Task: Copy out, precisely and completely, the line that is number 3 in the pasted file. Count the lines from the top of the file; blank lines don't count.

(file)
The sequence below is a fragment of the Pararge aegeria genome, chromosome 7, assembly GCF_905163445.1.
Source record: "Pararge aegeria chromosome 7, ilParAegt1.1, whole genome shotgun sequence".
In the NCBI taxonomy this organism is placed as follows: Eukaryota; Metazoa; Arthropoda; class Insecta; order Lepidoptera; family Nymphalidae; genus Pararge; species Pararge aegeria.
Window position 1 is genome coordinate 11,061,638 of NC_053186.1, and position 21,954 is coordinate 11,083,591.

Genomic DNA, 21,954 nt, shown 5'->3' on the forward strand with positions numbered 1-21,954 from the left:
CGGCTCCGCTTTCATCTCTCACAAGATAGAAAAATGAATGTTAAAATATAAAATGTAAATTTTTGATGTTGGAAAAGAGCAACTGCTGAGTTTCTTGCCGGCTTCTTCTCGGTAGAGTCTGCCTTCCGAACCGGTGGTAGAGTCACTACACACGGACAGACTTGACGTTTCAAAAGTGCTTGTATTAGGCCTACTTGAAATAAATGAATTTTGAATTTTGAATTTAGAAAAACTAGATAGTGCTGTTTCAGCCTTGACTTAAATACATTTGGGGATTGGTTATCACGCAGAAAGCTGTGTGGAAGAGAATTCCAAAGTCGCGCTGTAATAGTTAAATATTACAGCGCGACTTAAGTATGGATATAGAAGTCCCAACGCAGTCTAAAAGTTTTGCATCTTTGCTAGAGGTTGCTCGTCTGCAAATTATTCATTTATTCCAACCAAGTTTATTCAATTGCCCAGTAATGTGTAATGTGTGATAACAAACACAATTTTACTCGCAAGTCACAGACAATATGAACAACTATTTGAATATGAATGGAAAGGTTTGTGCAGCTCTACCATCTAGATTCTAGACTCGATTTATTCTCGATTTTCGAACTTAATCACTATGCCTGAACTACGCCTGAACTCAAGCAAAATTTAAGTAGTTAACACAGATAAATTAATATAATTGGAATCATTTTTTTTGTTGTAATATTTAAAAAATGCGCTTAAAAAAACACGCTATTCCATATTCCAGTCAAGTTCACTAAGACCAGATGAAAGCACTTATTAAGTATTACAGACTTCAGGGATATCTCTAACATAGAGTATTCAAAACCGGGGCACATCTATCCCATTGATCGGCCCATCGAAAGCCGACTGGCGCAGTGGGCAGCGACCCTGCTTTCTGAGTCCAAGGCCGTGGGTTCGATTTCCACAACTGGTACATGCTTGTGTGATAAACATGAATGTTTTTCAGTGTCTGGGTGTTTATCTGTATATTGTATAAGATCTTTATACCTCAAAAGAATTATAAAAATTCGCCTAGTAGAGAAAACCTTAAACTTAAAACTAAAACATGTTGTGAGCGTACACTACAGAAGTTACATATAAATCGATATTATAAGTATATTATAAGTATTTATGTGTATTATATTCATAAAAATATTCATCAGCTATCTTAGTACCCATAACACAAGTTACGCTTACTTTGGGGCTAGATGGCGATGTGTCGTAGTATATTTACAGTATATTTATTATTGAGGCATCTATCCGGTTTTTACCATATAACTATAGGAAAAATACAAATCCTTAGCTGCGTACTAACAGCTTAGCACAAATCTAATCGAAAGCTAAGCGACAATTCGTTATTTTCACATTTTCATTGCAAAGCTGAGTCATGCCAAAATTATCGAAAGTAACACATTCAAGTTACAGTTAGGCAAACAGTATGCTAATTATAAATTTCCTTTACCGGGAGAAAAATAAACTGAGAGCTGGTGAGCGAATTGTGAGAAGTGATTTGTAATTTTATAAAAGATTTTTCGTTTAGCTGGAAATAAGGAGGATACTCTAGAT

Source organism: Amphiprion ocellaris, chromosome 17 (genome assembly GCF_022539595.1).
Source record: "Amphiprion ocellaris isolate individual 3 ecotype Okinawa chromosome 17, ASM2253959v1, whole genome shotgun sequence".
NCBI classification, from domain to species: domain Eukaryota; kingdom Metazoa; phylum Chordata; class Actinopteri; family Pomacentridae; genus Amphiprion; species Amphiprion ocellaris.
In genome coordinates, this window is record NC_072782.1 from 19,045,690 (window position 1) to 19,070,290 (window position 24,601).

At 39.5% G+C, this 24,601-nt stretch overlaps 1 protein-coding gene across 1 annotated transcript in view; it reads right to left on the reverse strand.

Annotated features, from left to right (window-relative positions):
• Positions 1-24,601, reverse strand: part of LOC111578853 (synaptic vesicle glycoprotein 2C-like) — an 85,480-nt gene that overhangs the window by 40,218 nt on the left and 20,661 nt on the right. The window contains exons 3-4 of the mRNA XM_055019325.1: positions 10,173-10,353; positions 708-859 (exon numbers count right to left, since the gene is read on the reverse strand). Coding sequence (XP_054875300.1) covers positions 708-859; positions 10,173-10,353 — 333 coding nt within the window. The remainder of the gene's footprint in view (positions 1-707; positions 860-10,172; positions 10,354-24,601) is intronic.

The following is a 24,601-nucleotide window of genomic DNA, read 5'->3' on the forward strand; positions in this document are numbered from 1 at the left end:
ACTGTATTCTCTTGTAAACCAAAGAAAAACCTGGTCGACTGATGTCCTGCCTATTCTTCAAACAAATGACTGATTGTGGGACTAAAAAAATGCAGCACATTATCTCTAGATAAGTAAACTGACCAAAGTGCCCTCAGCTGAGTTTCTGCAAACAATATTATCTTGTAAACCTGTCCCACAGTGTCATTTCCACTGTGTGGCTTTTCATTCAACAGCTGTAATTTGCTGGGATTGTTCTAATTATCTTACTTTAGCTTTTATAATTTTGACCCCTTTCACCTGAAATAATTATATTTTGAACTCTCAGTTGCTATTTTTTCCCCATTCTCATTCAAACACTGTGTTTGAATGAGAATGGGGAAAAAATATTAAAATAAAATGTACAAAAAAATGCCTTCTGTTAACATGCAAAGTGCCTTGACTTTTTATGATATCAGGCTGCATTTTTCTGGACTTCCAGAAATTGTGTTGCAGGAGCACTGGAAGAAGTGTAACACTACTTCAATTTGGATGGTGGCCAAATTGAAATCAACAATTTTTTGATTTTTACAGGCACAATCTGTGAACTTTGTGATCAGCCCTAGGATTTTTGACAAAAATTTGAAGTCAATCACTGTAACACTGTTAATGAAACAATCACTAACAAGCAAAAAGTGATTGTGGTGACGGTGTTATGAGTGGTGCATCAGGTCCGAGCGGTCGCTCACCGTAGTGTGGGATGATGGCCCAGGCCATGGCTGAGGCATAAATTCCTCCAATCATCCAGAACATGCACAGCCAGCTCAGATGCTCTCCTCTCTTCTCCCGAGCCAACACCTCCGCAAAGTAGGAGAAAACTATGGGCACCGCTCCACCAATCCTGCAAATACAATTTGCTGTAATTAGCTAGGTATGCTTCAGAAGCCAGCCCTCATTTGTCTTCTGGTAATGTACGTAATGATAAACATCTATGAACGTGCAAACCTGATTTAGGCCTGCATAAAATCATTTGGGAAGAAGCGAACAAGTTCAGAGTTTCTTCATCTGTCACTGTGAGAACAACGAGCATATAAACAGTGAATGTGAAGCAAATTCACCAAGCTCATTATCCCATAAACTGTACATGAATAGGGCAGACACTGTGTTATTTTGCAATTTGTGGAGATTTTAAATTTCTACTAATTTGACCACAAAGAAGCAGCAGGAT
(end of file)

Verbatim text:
In the NCBI taxonomy this organism is placed as follows: Eukaryota; Metazoa; Arthropoda; class Insecta; order Lepidoptera; family Nymphalidae; genus Pararge; species Pararge aegeria.